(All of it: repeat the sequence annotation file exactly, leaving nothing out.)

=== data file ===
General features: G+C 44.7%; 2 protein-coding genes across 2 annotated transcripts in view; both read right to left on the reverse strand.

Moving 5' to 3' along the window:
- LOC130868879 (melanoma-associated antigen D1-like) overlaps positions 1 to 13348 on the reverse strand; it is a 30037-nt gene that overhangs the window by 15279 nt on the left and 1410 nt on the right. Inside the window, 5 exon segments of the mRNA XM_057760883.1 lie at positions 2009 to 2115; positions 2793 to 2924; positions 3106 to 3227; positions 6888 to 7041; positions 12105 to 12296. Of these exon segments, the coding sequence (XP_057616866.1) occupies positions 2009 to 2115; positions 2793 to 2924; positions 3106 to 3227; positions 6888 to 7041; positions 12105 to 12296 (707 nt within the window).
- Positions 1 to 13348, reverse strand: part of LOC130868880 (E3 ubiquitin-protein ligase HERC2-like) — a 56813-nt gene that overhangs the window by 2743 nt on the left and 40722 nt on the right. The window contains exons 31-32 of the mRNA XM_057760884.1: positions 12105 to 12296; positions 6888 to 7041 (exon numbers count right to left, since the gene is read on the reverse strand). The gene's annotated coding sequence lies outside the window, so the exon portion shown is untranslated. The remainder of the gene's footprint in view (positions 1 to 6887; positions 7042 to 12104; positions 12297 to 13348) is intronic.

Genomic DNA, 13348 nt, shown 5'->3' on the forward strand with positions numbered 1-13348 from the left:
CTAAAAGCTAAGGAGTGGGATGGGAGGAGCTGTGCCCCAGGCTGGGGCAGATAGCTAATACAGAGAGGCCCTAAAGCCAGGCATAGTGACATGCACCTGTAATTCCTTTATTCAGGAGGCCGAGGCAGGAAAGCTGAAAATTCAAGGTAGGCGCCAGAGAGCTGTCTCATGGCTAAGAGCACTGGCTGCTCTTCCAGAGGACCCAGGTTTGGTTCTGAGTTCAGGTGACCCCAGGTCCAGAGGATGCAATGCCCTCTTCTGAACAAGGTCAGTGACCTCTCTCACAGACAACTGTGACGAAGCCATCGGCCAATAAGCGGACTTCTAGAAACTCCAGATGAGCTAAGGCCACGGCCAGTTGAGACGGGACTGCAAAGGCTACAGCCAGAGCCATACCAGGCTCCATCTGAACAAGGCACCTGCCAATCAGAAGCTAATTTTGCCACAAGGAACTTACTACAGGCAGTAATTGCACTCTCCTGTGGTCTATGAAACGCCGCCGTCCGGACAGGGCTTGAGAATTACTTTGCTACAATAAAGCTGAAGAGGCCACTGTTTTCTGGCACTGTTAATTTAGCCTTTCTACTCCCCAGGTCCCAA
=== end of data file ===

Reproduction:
General features: G+C 44.7%; 2 protein-coding genes across 2 annotated transcripts in view; both read right to left on the reverse strand.

Moving 5' to 3' along the window:
- LOC130868879 (melanoma-associated antigen D1-like) overlaps positions 1 to 13348 on the reverse strand; it is a 30037-nt gene that overhangs the window by 15279 nt on the left and 1410 nt on the right. Inside the window, 5 exon segments of the mRNA XM_057760883.1 lie at positions 2009 to 2115; positions 2793 to 2924; positions 3106 to 3227; positions 6888 to 7041; positions 12105 to 12296. Of these exon segments, the coding sequence (XP_057616866.1) occupies positions 2009 to 2115; positions 2793 to 2924; positions 3106 to 3227; positions 6888 to 7041; positions 12105 to 12296 (707 nt within the window).
- Positions 1 to 13348, reverse strand: part of LOC130868880 (E3 ubiquitin-protein ligase HERC2-like) — a 56813-nt gene that overhangs the window by 2743 nt on the left and 40722 nt on the right. The window contains exons 31-32 of the mRNA XM_057760884.1: positions 12105 to 12296; positions 6888 to 7041 (exon numbers count right to left, since the gene is read on the reverse strand). The gene's annotated coding sequence lies outside the window, so the exon portion shown is untranslated. The remainder of the gene's footprint in view (positions 1 to 6887; positions 7042 to 12104; positions 12297 to 13348) is intronic.

Genomic DNA, 13348 nt, shown 5'->3' on the forward strand with positions numbered 1-13348 from the left:
CTAAAAGCTAAGGAGTGGGATGGGAGGAGCTGTGCCCCAGGCTGGGGCAGATAGCTAATACAGAGAGGCCCTAAAGCCAGGCATAGTGACATGCACCTGTAATTCCTTTATTCAGGAGGCCGAGGCAGGAAAGCTGAAAATTCAAGGTAGGCGCCAGAGAGCTGTCTCATGGCTAAGAGCACTGGCTGCTCTTCCAGAGGACCCAGGTTTGGTTCTGAGTTCAGGTGACCCCAGGTCCAGAGGATGCAATGCCCTCTTCTGAACAAGGTCAGTGACCTCTCTCACAGACAACTGTGACGAAGCCATCGGCCAATAAGCGGACTTCTAGAAACTCCAGATGAGCTAAGGCCACGGCCAGTTGAGACGGGACTGCAAAGGCTACAGCCAGAGCCATACCAGGCTCCATCTGAACAAGGCACCTGCCAATCAGAAGCTAATTTTGCCACAAGGAACTTACTACAGGCAGTAATTGCACTCTCCTGTGGTCTATGAAACGCCGCCGTCCGGACAGGGCTTGAGAATTACTTTGCTACAATAAAGCTGAAGAGGCCACTGTTTTCTGGCACTGTTAATTTAGCCTTTCTACTCCCCAGGTCCCAA